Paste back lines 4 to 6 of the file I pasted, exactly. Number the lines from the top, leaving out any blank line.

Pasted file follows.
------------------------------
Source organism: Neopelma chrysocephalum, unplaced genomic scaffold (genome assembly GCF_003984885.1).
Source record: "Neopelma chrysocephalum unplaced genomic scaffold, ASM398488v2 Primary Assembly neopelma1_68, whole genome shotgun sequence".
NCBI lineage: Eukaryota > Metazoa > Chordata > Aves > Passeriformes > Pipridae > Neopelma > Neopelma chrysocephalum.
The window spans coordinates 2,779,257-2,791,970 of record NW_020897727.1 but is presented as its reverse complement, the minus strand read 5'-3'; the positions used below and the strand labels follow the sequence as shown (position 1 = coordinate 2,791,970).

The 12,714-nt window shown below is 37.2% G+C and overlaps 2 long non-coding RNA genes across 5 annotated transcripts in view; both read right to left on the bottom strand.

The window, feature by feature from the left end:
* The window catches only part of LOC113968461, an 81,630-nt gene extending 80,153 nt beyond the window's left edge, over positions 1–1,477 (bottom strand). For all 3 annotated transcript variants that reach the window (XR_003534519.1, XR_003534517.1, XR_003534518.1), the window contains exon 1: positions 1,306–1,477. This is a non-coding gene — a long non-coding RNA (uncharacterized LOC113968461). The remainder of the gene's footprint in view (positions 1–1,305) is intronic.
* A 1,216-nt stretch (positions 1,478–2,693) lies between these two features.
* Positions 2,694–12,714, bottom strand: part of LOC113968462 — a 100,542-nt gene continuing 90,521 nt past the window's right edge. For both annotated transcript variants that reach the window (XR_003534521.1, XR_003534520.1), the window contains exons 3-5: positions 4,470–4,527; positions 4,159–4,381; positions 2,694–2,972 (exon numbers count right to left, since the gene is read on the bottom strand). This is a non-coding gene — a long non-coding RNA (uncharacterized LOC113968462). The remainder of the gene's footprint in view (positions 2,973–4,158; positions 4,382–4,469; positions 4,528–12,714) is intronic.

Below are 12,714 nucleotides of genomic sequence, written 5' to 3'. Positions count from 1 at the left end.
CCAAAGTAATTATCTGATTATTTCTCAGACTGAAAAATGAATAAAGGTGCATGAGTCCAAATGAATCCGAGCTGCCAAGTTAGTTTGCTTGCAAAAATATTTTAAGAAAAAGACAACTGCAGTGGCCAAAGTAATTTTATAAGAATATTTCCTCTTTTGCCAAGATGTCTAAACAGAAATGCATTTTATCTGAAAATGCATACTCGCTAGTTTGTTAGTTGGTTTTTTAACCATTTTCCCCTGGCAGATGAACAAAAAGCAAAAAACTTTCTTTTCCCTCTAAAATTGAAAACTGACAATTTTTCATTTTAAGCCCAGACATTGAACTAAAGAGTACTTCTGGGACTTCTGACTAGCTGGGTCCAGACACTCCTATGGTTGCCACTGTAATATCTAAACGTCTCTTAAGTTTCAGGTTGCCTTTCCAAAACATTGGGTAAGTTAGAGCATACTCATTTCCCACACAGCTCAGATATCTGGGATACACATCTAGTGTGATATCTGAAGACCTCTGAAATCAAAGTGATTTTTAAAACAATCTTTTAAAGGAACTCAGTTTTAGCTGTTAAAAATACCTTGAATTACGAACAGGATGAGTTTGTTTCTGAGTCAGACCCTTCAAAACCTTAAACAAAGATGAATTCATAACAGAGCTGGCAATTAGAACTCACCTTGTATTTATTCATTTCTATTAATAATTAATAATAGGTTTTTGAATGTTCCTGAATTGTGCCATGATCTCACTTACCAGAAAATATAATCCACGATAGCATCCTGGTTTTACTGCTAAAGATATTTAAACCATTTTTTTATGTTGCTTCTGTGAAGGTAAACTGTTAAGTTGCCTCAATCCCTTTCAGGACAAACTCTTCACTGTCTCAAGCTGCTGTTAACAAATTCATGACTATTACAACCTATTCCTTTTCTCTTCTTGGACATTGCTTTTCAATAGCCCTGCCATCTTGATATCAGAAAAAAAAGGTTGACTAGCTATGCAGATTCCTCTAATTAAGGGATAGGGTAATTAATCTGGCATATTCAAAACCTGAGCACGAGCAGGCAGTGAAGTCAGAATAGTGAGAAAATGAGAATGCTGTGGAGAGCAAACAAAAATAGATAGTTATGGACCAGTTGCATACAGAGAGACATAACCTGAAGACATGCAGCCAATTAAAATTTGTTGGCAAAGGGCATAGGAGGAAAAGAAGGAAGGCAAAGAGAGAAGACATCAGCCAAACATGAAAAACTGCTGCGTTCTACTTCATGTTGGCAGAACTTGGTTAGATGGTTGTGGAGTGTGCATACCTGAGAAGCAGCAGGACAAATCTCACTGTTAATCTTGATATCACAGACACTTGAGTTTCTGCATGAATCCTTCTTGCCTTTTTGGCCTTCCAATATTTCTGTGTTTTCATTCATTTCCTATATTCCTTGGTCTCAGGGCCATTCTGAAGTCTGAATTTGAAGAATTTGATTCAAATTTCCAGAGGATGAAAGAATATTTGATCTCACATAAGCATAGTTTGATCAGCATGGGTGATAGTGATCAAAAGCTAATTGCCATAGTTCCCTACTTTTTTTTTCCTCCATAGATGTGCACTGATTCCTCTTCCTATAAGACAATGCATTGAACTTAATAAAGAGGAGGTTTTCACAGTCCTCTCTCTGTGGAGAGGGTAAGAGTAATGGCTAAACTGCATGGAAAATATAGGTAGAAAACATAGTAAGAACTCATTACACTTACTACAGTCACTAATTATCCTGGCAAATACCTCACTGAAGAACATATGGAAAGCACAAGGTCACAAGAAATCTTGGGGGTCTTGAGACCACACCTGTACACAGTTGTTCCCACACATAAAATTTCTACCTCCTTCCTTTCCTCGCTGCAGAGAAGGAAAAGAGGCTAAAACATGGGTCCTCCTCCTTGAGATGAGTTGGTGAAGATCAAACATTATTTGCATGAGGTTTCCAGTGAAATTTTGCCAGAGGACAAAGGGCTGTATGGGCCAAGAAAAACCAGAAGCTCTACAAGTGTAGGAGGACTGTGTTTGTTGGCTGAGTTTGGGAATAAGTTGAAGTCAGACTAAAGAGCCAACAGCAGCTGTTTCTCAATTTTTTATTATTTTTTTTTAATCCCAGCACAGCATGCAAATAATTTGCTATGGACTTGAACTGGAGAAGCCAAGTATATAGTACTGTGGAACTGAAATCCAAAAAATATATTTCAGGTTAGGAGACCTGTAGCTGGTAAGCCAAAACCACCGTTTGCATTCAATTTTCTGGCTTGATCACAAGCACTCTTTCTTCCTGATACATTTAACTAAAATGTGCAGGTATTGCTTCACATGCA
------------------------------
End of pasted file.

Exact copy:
The window spans coordinates 2,779,257-2,791,970 of record NW_020897727.1 but is presented as its reverse complement, the minus strand read 5'-3'; the positions used below and the strand labels follow the sequence as shown (position 1 = coordinate 2,791,970).

The 12,714-nt window shown below is 37.2% G+C and overlaps 2 long non-coding RNA genes across 5 annotated transcripts in view; both read right to left on the bottom strand.

The window, feature by feature from the left end: